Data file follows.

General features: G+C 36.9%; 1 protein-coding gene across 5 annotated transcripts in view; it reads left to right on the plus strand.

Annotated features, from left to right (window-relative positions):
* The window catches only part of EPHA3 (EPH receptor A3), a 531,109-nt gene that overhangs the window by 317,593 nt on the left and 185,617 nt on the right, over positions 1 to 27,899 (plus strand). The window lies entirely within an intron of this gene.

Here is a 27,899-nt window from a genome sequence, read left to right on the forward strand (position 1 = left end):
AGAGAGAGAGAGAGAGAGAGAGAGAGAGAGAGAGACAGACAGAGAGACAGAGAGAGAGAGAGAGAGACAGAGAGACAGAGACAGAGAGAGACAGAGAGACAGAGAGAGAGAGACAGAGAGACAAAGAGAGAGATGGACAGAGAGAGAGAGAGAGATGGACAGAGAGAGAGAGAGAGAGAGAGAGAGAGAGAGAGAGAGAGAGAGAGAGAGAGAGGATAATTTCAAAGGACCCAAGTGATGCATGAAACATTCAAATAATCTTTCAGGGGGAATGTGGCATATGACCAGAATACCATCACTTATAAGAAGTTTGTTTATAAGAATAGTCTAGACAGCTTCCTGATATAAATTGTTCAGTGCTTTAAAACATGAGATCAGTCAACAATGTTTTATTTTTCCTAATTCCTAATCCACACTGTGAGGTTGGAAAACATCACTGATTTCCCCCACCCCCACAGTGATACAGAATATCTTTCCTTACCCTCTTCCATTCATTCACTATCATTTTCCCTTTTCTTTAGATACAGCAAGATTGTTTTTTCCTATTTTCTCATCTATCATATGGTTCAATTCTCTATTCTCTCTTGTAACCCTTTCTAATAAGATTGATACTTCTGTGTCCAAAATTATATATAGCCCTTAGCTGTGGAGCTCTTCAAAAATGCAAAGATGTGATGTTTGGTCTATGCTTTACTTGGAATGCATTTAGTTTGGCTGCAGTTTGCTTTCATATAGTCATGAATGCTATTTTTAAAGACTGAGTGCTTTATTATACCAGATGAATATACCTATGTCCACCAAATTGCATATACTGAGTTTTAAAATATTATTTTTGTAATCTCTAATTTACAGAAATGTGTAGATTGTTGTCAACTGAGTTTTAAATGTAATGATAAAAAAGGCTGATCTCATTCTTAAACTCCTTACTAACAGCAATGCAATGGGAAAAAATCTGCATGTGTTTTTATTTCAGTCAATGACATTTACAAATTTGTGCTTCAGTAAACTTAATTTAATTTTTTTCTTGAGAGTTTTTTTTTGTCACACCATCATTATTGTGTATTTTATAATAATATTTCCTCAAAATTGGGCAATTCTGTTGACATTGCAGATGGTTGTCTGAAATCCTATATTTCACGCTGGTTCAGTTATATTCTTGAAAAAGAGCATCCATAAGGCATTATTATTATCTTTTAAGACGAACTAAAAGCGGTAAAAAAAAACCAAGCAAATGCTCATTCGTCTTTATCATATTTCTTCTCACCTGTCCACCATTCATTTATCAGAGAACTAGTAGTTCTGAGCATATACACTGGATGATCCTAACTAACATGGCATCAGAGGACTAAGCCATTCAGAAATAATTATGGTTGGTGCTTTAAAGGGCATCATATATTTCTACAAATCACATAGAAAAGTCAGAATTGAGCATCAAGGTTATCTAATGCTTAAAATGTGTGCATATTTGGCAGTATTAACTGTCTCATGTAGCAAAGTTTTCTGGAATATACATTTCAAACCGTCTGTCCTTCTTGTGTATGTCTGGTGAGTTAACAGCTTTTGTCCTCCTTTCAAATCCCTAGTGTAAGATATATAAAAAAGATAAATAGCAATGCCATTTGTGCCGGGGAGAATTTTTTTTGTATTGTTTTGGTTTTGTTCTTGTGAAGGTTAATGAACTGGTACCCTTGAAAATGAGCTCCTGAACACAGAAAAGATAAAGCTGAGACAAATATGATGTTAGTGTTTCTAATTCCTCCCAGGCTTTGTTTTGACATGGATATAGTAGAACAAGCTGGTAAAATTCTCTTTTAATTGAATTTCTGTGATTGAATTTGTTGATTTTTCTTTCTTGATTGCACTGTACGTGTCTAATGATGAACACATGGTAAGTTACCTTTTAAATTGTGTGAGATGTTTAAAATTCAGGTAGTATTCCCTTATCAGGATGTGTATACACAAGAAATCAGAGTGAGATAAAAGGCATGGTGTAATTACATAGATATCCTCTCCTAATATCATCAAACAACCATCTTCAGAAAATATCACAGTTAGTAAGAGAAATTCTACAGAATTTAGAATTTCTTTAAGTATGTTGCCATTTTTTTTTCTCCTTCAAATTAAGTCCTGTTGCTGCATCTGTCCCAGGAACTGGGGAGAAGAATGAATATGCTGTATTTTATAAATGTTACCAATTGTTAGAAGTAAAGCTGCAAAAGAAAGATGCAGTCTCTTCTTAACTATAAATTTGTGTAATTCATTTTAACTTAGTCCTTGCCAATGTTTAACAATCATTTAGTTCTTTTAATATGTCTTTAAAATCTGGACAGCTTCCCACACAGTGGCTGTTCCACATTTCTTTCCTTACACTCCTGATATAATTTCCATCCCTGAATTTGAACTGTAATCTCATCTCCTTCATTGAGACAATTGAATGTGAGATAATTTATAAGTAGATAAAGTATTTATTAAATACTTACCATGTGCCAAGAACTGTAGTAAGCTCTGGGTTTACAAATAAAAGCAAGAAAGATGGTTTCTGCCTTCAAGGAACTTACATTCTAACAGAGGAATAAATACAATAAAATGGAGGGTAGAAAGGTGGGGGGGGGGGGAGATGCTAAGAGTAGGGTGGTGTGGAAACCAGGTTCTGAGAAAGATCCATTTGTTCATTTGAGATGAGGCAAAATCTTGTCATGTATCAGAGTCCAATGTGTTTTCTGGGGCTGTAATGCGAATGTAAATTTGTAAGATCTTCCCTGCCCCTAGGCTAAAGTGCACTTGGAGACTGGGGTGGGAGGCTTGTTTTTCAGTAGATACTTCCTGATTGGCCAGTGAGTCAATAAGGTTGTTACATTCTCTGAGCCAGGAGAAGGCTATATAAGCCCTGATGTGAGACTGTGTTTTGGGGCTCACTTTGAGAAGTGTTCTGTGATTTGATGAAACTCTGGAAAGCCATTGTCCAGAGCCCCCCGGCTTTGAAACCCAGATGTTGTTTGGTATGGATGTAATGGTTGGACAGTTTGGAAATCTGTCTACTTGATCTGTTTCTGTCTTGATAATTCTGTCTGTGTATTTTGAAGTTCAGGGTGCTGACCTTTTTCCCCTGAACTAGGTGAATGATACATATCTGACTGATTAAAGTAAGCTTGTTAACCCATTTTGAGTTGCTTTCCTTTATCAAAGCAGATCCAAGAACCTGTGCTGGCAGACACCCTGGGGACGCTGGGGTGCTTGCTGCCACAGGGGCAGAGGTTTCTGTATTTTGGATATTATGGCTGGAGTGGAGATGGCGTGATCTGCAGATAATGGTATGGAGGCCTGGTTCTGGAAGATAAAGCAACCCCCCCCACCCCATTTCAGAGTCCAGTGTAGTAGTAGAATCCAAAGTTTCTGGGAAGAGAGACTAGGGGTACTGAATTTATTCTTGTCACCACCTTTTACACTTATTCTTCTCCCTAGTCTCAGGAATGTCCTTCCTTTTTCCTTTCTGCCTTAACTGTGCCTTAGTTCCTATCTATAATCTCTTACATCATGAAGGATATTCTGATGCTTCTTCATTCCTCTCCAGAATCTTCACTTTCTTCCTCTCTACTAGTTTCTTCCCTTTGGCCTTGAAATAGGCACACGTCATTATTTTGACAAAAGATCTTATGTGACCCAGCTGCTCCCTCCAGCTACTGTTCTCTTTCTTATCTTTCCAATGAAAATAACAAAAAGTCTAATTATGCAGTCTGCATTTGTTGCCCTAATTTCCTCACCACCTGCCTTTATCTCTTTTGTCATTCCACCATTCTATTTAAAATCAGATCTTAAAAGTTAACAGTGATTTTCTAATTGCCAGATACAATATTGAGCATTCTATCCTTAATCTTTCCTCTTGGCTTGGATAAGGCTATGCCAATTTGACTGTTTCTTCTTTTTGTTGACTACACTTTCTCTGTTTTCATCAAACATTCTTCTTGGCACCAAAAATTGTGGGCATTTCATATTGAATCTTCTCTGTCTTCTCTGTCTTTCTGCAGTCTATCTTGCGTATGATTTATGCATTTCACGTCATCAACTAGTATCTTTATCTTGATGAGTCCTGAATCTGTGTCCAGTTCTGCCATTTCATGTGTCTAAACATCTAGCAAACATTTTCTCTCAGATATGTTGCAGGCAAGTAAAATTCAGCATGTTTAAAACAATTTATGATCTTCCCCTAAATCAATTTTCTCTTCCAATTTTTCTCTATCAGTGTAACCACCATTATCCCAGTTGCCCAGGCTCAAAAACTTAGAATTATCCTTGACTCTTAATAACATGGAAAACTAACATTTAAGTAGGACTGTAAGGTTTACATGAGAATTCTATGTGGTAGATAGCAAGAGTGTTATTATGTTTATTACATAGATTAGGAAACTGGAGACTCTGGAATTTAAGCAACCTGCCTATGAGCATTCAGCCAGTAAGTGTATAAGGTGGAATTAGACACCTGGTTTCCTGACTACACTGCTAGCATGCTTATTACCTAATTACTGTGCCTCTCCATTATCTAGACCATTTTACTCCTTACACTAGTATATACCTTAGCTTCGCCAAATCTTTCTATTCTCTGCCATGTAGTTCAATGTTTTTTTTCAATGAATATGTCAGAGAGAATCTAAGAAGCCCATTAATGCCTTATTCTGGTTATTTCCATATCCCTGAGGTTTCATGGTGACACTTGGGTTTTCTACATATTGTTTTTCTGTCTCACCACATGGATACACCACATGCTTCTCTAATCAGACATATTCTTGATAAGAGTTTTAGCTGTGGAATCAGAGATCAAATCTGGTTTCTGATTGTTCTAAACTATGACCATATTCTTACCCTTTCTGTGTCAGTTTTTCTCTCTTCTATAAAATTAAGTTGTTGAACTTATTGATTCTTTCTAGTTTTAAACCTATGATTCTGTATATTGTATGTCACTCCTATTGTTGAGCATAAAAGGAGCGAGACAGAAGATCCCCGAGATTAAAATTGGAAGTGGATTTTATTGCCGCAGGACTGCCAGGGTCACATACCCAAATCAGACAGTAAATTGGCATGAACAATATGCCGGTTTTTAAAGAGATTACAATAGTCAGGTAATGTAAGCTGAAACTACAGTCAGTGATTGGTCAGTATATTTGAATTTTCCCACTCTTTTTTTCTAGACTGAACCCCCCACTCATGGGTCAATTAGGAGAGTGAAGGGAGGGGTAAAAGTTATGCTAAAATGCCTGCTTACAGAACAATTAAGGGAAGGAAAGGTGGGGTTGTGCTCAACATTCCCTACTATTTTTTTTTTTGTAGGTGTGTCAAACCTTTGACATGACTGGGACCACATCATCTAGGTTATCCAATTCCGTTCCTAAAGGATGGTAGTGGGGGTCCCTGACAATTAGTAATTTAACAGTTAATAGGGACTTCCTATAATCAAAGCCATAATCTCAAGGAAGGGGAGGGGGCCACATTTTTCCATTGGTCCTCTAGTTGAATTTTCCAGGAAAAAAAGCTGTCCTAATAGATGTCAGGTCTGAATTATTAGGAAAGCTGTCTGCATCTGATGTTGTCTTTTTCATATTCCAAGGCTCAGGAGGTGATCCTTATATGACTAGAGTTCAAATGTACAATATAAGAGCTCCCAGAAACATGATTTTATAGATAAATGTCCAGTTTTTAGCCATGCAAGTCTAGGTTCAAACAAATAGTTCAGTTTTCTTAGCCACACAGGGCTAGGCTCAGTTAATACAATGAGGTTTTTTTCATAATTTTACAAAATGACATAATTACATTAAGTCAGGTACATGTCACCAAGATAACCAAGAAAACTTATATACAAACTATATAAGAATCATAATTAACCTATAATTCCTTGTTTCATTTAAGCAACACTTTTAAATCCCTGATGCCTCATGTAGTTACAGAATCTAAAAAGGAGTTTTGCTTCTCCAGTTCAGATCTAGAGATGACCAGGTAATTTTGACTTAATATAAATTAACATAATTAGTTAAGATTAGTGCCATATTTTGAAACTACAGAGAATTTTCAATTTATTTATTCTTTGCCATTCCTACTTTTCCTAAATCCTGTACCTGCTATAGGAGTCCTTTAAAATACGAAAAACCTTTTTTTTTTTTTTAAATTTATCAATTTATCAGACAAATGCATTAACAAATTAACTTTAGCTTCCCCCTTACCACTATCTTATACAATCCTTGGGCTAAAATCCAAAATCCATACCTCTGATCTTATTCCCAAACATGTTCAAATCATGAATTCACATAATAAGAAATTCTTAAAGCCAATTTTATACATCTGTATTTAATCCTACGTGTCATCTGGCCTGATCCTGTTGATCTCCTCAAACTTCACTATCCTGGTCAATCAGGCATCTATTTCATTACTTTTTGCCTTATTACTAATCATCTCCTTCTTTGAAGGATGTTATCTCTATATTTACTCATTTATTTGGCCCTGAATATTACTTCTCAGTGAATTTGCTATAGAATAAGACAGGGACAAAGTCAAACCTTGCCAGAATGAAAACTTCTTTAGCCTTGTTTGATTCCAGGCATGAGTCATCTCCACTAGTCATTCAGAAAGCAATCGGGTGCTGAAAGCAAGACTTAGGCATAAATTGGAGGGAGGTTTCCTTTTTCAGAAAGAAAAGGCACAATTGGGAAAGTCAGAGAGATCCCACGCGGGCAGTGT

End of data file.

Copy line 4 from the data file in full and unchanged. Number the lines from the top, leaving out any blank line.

Here is a 27,899-nt window from a genome sequence, read left to right on the forward strand (position 1 = left end):